Finally, Fall Foliage

This was a fall foliage road trip after all, albeit I must say I’d thoroughly enjoyed the coastal scenery in Maine.

New Hampshire’s White Mountain National Forest offered some magnificent sights. Last heard, there’s snow in NH and Vermont. So I’m all thankful for even getting a glimpse of maybe just 40% of fall foliage before the white stuff cometh.

The trees were lovely at the White Mountain National Forest Visitors Center:

WMNF Visitors CenterThere, I learned that a portion of the Appalachian Trail passed nearby. I told myself, I must experience that.

Appalachian TrailI stepped onto the path of the relatively difficult trail (for me anyway), just to have a taste and to see how challenging it was. To make a short story even shorter, I only stayed for a little while. Here’s a view looking upward while there:

Looking UpwardI’d asked for recommendation for an easy walk to a scenic point and was given instructions to the 64 ft. drop of the Glen Ellis Falls at Pinkham Notch; now that’s much better. I’ll leave the Appalachian Trail to the adventurous, like Redford and Nolte:

Glen Ellis Falls

To continue on westward to Vermont, I’d read that I must take the Kancamagus Highway for the magnificent views. And so I did. Driving the 34 miles on the scenic route from Conway to Lincoln, NH, is one of the highlights of my trip. Here are some views of the foliage along The Kanc, as the locals call it.

Kancamagus Hwy

The KancCar-stopping view:

Car stopping viewsOnward to Vermont, some picturesque country roads as well:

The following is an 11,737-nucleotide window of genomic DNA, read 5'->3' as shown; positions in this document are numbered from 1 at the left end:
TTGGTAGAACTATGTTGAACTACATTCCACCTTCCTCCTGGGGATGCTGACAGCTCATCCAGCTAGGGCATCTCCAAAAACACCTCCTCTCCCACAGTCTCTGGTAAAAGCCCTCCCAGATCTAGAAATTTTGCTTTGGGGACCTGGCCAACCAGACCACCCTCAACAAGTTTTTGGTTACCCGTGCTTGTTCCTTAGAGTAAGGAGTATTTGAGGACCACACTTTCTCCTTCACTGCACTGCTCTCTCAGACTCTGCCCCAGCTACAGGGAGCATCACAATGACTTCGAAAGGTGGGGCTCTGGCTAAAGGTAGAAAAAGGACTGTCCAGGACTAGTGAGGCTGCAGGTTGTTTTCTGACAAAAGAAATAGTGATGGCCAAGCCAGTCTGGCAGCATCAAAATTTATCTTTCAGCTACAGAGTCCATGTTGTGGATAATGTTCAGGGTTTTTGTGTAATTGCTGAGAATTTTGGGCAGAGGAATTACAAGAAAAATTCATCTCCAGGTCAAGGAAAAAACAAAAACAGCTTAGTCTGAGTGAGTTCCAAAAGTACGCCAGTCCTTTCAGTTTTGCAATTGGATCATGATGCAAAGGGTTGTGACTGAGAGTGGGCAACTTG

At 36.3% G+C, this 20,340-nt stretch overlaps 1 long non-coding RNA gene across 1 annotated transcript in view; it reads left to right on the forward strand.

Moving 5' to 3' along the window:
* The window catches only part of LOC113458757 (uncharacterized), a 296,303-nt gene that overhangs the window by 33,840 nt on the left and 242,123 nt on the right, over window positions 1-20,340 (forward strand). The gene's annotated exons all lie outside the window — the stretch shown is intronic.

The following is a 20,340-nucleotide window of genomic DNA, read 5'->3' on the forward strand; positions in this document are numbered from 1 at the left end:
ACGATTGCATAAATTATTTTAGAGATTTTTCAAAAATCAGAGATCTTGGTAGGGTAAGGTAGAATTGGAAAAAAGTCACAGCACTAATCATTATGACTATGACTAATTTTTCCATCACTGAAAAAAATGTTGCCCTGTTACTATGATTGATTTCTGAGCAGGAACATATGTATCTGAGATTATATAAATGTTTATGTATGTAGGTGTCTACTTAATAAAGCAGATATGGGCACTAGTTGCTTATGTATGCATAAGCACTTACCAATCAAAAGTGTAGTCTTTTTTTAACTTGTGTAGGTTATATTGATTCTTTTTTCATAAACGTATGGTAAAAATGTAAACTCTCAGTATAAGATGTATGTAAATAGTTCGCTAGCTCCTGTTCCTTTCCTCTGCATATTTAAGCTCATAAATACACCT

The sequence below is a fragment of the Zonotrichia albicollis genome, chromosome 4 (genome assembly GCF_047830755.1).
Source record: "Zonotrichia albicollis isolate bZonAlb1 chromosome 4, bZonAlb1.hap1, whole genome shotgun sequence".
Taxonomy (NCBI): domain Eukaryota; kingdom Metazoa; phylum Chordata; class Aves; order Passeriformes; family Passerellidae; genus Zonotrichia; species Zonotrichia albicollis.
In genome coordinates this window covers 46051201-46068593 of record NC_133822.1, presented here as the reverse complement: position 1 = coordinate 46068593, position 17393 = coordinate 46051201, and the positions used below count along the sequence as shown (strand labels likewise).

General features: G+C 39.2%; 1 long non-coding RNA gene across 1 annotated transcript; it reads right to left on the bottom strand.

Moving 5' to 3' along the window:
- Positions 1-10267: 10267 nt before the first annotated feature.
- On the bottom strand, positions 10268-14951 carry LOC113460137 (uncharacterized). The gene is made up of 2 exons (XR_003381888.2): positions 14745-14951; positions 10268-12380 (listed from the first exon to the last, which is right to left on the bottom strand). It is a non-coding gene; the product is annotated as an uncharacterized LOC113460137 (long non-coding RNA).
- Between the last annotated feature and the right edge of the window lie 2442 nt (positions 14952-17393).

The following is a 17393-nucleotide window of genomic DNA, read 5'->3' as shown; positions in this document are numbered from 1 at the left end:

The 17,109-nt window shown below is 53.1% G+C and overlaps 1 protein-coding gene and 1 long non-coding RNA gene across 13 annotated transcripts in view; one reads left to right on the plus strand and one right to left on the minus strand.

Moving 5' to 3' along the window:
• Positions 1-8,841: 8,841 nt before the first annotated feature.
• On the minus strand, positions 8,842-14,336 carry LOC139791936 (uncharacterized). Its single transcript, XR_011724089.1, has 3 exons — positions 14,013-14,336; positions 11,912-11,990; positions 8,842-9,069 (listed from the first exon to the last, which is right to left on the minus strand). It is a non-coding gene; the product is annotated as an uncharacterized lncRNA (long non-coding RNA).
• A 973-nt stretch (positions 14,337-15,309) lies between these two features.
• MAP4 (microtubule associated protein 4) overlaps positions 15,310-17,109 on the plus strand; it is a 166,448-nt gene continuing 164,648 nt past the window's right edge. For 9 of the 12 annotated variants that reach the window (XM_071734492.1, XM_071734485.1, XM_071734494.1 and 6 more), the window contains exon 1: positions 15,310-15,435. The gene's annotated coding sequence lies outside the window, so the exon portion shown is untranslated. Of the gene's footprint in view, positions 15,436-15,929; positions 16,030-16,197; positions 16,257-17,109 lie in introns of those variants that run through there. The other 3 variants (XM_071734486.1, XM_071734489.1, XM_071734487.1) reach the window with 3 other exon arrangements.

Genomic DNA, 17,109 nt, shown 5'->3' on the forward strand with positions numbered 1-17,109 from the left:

Scenic Dr

More about Vermont to be continued…

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Camden, ME: A Gem of a Town

The scenic drive from Rockport (last post) led me to the town of Camden where I was welcomed with free parking everywhere. A walk down the streets could make you feel you’re stepping right into a movie set.

Camden's Main Street

Camden's Street

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Camden Harbor

But the stunning view came later when I drove up to the summit of Mt. Battie in the Camden Hills State Park. There at the highest point of the town, a panorama of Penobscot Bay and its surrounding countryside was fully displayed:

The Summit

View from the top 3

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View from the top 4That was the same breathtaking view a young aspiring poet Edna St. Vincent Millay (1892 – 1950) beheld, inspiring her to write the famous poem “Renascence”. Her epiphany at the top of Mt. Battie set off a poetic expedition which eventually led the Poet to the literary summit of a Pulitzer in 1923. There on the mountain top was this plaque honoring ‘America’s finest lyric poet.’

Edna St. Vincent Millay Plaque“And reaching up my hand to try,
I screamed to feel it touch the sky.
I screamed, and—lo!—Infinity
Came down and settled over me…”

– lines from “Renascence”

Every time I feasted my eyes and mind, my stomach would in turn crave for my attention. So after a lingering at this inspiring site, I went down the slope back to town and found my way to the popular Cappy’s Chowder House. There I had the best chowder of my life: A Lobster/Oyster/Mussel/Seafood Chowder, yes, all of them in a Cappy’s cup for $9.99

Best ChowderAll substanceA good finish to a rewarding day.

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